A very different pictorial technology co-existed with the woodblock, the etching. In this system of illustration, the surface of a copper (in the eighteenth century) or a steel plate was covered with a etching 'ground' designed to protect the plate's surface. The ground, a mixture of wax and pitch called asphaltum, was rubbed onto the heated plate's surface, which was then blackened by using a candle flame. With a lead pencil the workman would copy the picture on tracing paper, then place the tracing paper face down on the treated plate; he would then run paper and plate together through a rolling press to transfer the image from the paper to the plate's surface, which would present the desired image as a series of silvery lines against the black background. The engraver would work on the image with a series of steel needles with points of varying thickness, then immerse the plate in diluted nitric acid. About 1824, Edmund Turrell substituted a plate of steel, which he immersed in a corrosive mixture of nitric and pyroligneous acids and alcohol. The most prominent Victorian illustrator to employ steel engravings was George Cruikshank, who provided such plates for Bentley's Miscellany from 1837 to 1843, and for The Ingoldsby Legends from 1840 to 1847. Whereas the copper plates used in late eighteenth and early nineteenth century book illustration would wear out after 4,000 good impressions, steel was much more durable.
Illustration in Color
Next we come to matter of coloured illustrations. According to Martin Hardie, "Hand-colouring, of course, increased the cost of the plates, and books containing them were generally from half as much again to twice the cost of uncoloured copies" (25). The mezzotint was produced on a plate of copper, or later steel, which would be deeply scratched with an instrument called a "cradle." The burrs on the plate would then be burnished or scraped away. Before the plate was grounded, the outline of the drawing was etched lightly, and then more deeply after all the tones had been put in place. As a result of the constant wiping of the plate's surface, a mezzotint plate wore so rapidly that only the early prints were suitable for book illustration. In 1820, William Say introduced the steel mezzotint plate, from which he was able to take 1,500 good impressions, although they lacked the rich tones which characterized images taken from copper mezzotint plate.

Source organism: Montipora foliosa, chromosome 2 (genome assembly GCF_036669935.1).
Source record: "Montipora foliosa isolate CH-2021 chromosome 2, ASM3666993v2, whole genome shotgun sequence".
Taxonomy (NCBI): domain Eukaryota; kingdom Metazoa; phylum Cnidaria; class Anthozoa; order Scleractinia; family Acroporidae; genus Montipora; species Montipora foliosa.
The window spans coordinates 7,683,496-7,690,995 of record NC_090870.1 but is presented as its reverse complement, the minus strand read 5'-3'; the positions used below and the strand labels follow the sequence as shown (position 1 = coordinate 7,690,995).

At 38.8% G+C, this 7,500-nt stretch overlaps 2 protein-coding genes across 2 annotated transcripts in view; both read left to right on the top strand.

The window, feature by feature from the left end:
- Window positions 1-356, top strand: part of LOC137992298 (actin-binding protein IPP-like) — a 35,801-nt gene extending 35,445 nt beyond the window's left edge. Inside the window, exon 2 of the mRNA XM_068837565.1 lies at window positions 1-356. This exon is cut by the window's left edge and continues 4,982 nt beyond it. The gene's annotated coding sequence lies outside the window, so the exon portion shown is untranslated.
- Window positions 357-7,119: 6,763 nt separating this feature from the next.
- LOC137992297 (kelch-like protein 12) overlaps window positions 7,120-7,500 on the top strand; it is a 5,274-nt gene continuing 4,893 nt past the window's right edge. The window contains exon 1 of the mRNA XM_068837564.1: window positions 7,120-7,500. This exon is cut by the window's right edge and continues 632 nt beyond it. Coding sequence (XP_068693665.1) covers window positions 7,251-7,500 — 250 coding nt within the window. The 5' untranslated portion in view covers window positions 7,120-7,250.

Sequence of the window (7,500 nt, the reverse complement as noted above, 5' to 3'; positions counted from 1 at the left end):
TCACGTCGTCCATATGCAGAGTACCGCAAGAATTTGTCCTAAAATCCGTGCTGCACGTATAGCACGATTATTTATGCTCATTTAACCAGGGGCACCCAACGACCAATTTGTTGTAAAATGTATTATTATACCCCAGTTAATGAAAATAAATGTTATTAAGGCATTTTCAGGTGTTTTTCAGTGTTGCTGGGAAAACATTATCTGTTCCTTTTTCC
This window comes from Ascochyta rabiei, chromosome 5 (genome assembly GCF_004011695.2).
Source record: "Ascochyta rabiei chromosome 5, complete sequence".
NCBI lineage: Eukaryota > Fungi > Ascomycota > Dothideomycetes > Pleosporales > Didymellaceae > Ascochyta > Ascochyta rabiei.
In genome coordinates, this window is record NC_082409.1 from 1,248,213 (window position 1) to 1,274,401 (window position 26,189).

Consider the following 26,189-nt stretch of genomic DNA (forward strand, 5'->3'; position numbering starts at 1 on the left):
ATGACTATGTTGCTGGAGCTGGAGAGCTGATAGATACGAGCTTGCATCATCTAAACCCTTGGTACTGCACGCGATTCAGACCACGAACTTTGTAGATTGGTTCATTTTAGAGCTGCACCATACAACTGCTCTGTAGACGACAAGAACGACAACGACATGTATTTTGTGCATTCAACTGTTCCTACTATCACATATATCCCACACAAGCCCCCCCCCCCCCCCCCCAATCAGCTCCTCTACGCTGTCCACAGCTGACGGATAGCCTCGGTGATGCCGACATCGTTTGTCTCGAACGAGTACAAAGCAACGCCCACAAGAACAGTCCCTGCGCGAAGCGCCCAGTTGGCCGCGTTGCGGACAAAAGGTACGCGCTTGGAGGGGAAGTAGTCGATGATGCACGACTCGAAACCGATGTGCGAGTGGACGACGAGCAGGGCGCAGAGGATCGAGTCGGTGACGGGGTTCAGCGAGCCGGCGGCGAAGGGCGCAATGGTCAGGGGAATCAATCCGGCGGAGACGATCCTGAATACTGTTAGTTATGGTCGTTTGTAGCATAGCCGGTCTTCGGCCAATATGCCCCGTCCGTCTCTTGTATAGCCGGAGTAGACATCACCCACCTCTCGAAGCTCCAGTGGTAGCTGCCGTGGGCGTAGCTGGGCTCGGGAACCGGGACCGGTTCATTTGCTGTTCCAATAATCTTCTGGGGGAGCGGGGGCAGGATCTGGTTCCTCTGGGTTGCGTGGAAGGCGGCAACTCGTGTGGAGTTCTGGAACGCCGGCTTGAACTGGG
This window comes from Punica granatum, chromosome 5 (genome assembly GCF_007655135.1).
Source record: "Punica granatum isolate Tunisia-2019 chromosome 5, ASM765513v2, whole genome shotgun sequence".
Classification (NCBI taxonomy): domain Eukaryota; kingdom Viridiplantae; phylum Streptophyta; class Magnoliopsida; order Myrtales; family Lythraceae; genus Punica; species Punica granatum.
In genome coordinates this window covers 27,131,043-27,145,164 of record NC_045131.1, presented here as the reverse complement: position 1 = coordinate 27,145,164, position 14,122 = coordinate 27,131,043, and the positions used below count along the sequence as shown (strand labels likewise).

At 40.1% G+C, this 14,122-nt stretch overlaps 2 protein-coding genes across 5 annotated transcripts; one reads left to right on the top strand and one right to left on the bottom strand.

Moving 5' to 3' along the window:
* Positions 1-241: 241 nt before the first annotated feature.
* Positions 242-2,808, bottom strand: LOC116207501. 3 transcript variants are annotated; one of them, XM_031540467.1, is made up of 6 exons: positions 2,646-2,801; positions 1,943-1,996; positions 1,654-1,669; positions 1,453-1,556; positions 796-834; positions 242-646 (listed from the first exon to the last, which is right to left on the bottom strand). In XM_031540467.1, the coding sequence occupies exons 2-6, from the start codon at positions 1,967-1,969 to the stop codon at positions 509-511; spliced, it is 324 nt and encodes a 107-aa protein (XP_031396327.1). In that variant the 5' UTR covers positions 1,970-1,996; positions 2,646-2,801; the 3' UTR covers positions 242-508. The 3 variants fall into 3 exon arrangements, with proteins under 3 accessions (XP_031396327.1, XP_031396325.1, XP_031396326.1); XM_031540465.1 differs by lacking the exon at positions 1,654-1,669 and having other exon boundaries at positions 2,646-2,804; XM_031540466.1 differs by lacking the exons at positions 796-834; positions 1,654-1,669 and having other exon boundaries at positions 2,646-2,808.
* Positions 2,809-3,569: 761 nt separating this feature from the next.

The aquatint involved an etched plate with a reticulated pattern; the image taken was then hand-coloured to simulate the effect of a water-colour painting. The process was introduced in the 1770s, but was little used after the 1830s.
John Leech's first book, Etchings and Sketchings, by A. Pen, Esqu. (1836), was published at two shillings "plain," but at three shillings "coloured." The price difference, as we have seen, is accounted for by the fact that "coloured" meant "hand-coloured," a time-consuming and therefore expensive process of applying water colours to printed images, whether etchings or engravings.